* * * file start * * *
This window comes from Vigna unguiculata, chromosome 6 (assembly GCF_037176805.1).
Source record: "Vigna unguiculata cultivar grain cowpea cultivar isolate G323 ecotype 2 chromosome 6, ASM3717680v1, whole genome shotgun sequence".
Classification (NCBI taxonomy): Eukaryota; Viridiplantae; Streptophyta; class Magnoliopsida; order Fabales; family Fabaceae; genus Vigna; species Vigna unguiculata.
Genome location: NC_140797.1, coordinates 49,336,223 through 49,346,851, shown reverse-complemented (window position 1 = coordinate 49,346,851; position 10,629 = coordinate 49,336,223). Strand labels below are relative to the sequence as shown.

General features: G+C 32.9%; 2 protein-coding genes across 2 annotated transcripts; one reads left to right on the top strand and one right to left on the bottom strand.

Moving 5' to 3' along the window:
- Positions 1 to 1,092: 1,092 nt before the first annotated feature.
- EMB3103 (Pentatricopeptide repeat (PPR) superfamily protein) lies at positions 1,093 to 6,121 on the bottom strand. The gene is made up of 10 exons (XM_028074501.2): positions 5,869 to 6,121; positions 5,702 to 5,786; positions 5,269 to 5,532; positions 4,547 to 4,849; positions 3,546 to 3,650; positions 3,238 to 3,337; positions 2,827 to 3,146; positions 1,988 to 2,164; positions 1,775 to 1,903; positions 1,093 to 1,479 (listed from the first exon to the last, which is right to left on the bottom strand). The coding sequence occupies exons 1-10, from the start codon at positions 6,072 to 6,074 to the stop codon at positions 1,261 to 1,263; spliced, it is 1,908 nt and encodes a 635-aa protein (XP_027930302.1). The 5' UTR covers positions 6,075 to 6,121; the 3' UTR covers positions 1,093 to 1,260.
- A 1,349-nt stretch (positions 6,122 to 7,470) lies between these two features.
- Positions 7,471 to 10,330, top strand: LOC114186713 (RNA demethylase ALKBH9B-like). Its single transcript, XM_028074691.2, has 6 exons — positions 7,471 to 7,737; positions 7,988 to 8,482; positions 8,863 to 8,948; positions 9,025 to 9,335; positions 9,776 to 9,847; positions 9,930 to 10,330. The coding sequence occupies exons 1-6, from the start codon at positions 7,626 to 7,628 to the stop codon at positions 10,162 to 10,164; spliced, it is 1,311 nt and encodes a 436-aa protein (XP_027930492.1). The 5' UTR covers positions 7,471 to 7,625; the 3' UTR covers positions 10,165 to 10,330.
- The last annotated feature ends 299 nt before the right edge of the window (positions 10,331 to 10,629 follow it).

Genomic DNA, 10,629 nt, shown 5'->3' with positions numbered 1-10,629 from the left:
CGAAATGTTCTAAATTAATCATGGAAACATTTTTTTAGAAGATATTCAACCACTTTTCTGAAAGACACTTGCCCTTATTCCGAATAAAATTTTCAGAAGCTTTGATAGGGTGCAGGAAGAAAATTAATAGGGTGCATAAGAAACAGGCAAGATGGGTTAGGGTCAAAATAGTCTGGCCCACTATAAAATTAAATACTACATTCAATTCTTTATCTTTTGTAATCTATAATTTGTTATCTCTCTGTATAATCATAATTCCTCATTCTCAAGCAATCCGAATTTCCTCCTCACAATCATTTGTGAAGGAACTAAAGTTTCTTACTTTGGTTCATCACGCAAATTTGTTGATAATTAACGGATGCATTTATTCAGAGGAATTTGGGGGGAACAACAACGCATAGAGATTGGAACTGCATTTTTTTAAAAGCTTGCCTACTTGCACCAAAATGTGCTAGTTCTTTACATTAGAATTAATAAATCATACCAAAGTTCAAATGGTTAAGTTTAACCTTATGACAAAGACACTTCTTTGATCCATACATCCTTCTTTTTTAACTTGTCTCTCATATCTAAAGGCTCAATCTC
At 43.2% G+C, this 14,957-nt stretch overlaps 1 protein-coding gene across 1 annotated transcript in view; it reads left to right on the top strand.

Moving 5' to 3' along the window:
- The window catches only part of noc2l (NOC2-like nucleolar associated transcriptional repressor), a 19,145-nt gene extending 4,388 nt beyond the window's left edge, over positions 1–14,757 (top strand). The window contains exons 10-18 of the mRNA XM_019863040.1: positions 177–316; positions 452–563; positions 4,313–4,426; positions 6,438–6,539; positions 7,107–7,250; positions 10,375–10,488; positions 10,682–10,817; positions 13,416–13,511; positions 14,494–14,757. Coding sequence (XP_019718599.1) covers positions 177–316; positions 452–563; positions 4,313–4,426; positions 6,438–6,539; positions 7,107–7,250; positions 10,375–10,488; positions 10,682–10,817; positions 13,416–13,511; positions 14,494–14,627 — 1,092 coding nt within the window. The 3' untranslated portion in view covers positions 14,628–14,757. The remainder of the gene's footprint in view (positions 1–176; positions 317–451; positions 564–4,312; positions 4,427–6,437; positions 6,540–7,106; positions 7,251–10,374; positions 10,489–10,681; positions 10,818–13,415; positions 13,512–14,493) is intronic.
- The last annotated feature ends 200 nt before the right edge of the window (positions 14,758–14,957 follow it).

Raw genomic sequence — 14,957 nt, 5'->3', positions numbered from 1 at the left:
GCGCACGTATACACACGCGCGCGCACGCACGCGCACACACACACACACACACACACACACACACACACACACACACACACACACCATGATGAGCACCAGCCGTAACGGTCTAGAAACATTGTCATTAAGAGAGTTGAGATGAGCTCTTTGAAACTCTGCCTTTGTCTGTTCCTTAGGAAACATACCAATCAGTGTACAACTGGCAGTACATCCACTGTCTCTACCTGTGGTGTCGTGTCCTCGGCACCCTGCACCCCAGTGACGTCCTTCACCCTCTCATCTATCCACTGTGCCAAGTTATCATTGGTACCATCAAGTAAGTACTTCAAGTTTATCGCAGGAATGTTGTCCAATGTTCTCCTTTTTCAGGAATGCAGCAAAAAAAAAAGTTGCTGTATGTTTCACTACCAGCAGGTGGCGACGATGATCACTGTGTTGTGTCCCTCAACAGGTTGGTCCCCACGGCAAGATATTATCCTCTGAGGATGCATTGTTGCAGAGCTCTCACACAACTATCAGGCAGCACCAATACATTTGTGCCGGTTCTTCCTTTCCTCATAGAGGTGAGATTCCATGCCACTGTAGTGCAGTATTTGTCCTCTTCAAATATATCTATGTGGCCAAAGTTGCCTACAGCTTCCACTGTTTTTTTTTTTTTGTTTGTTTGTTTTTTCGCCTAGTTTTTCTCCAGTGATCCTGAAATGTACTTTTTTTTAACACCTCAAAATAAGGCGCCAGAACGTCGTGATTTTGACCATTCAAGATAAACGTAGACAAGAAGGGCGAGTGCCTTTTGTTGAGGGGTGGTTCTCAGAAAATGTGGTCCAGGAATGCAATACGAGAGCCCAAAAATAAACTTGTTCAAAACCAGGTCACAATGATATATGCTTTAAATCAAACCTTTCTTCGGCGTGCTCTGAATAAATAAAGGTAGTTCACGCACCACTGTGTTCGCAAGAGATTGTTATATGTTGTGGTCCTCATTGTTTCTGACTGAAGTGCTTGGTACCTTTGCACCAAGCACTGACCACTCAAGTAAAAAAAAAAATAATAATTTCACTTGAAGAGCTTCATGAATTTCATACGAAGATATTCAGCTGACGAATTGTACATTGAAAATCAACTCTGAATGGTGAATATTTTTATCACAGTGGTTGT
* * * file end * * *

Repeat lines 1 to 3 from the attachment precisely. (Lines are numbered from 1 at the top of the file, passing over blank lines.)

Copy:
This window comes from Vigna unguiculata, chromosome 6 (assembly GCF_037176805.1).
Source record: "Vigna unguiculata cultivar grain cowpea cultivar isolate G323 ecotype 2 chromosome 6, ASM3717680v1, whole genome shotgun sequence".
Classification (NCBI taxonomy): Eukaryota; Viridiplantae; Streptophyta; class Magnoliopsida; order Fabales; family Fabaceae; genus Vigna; species Vigna unguiculata.